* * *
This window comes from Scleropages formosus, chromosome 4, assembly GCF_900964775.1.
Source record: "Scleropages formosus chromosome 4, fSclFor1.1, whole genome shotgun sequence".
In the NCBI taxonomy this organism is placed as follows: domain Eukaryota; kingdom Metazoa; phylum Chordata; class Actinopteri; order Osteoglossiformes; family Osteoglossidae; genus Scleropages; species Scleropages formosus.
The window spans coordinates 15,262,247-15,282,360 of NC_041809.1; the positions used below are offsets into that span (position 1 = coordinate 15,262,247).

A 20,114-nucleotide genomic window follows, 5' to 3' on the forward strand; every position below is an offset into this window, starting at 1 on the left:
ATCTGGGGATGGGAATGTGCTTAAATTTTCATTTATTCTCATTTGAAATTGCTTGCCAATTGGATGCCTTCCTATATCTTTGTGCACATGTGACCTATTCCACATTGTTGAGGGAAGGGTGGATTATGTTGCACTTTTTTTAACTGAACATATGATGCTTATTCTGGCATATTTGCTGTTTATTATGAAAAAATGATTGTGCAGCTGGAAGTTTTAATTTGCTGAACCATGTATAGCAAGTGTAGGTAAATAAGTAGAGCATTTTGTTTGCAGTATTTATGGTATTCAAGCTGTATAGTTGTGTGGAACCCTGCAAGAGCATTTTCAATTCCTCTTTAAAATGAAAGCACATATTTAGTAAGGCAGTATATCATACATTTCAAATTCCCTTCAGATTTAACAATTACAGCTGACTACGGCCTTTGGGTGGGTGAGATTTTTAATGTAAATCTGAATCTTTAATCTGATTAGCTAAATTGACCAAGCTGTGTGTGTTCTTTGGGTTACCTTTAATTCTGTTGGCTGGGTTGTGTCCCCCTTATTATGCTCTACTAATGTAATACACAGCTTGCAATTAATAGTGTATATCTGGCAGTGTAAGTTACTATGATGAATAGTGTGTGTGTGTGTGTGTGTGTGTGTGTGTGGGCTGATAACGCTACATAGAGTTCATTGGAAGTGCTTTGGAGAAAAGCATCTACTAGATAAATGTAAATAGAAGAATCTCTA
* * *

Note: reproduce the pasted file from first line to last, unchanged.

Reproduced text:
This window comes from Scleropages formosus, chromosome 4, assembly GCF_900964775.1.
Source record: "Scleropages formosus chromosome 4, fSclFor1.1, whole genome shotgun sequence".
In the NCBI taxonomy this organism is placed as follows: domain Eukaryota; kingdom Metazoa; phylum Chordata; class Actinopteri; order Osteoglossiformes; family Osteoglossidae; genus Scleropages; species Scleropages formosus.
The window spans coordinates 15,262,247-15,282,360 of NC_041809.1; the positions used below are offsets into that span (position 1 = coordinate 15,262,247).

A 20,114-nucleotide genomic window follows, 5' to 3' on the forward strand; every position below is an offset into this window, starting at 1 on the left:
ATCTGGGGATGGGAATGTGCTTAAATTTTCATTTATTCTCATTTGAAATTGCTTGCCAATTGGATGCCTTCCTATATCTTTGTGCACATGTGACCTATTCCACATTGTTGAGGGAAGGGTGGATTATGTTGCACTTTTTTTAACTGAACATATGATGCTTATTCTGGCATATTTGCTGTTTATTATGAAAAAATGATTGTGCAGCTGGAAGTTTTAATTTGCTGAACCATGTATAGCAAGTGTAGGTAAATAAGTAGAGCATTTTGTTTGCAGTATTTATGGTATTCAAGCTGTATAGTTGTGTGGAACCCTGCAAGAGCATTTTCAATTCCTCTTTAAAATGAAAGCACATATTTAGTAAGGCAGTATATCATACATTTCAAATTCCCTTCAGATTTAACAATTACAGCTGACTACGGCCTTTGGGTGGGTGAGATTTTTAATGTAAATCTGAATCTTTAATCTGATTAGCTAAATTGACCAAGCTGTGTGTGTTCTTTGGGTTACCTTTAATTCTGTTGGCTGGGTTGTGTCCCCCTTATTATGCTCTACTAATGTAATACACAGCTTGCAATTAATAGTGTATATCTGGCAGTGTAAGTTACTATGATGAATAGTGTGTGTGTGTGTGTGTGTGTGTGTGTGTGGGCTGATAACGCTACATAGAGTTCATTGGAAGTGCTTTGGAGAAAAGCATCTACTAGATAAATGTAAATAGAAGAATCTCTA